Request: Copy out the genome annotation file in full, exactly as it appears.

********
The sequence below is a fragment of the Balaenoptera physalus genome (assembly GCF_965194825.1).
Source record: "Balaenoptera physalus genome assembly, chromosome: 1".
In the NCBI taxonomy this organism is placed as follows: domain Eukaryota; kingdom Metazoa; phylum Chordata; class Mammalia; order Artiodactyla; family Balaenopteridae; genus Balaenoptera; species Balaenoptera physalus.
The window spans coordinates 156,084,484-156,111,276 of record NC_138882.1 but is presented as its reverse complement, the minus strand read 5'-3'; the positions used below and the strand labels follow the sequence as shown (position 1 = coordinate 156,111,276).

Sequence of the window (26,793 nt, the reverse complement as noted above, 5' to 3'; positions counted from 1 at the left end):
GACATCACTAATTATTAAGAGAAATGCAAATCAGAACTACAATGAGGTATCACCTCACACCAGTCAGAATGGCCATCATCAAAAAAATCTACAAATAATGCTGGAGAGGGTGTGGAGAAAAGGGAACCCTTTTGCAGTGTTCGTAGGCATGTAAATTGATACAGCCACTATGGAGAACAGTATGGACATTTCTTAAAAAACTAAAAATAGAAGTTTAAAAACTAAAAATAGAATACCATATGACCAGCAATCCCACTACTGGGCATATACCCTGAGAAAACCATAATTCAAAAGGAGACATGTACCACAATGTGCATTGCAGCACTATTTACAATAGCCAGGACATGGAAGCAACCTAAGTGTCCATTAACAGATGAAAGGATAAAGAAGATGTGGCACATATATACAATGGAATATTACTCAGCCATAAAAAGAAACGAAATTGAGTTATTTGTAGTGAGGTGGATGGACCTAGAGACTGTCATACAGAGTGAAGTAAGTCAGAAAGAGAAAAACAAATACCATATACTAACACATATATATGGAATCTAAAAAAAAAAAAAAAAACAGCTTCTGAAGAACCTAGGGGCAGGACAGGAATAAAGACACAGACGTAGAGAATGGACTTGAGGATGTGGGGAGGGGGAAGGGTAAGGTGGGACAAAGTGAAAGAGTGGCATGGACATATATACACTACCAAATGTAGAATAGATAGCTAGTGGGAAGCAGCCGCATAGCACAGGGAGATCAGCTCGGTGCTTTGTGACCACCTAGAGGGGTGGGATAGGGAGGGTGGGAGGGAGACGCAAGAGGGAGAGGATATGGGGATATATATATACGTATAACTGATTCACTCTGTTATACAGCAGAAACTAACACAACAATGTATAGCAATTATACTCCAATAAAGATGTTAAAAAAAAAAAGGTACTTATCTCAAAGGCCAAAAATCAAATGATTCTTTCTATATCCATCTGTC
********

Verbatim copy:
The sequence below is a fragment of the Balaenoptera physalus genome (assembly GCF_965194825.1).
Source record: "Balaenoptera physalus genome assembly, chromosome: 1".
In the NCBI taxonomy this organism is placed as follows: domain Eukaryota; kingdom Metazoa; phylum Chordata; class Mammalia; order Artiodactyla; family Balaenopteridae; genus Balaenoptera; species Balaenoptera physalus.
The window spans coordinates 156,084,484-156,111,276 of record NC_138882.1 but is presented as its reverse complement, the minus strand read 5'-3'; the positions used below and the strand labels follow the sequence as shown (position 1 = coordinate 156,111,276).

Sequence of the window (26,793 nt, the reverse complement as noted above, 5' to 3'; positions counted from 1 at the left end):
GACATCACTAATTATTAAGAGAAATGCAAATCAGAACTACAATGAGGTATCACCTCACACCAGTCAGAATGGCCATCATCAAAAAAATCTACAAATAATGCTGGAGAGGGTGTGGAGAAAAGGGAACCCTTTTGCAGTGTTCGTAGGCATGTAAATTGATACAGCCACTATGGAGAACAGTATGGACATTTCTTAAAAAACTAAAAATAGAAGTTTAAAAACTAAAAATAGAATACCATATGACCAGCAATCCCACTACTGGGCATATACCCTGAGAAAACCATAATTCAAAAGGAGACATGTACCACAATGTGCATTGCAGCACTATTTACAATAGCCAGGACATGGAAGCAACCTAAGTGTCCATTAACAGATGAAAGGATAAAGAAGATGTGGCACATATATACAATGGAATATTACTCAGCCATAAAAAGAAACGAAATTGAGTTATTTGTAGTGAGGTGGATGGACCTAGAGACTGTCATACAGAGTGAAGTAAGTCAGAAAGAGAAAAACAAATACCATATACTAACACATATATATGGAATCTAAAAAAAAAAAAAAAAACAGCTTCTGAAGAACCTAGGGGCAGGACAGGAATAAAGACACAGACGTAGAGAATGGACTTGAGGATGTGGGGAGGGGGAAGGGTAAGGTGGGACAAAGTGAAAGAGTGGCATGGACATATATACACTACCAAATGTAGAATAGATAGCTAGTGGGAAGCAGCCGCATAGCACAGGGAGATCAGCTCGGTGCTTTGTGACCACCTAGAGGGGTGGGATAGGGAGGGTGGGAGGGAGACGCAAGAGGGAGAGGATATGGGGATATATATATACGTATAACTGATTCACTCTGTTATACAGCAGAAACTAACACAACAATGTATAGCAATTATACTCCAATAAAGATGTTAAAAAAAAAAAGGTACTTATCTCAAAGGCCAAAAATCAAATGATTCTTTCTATATCCATCTGTC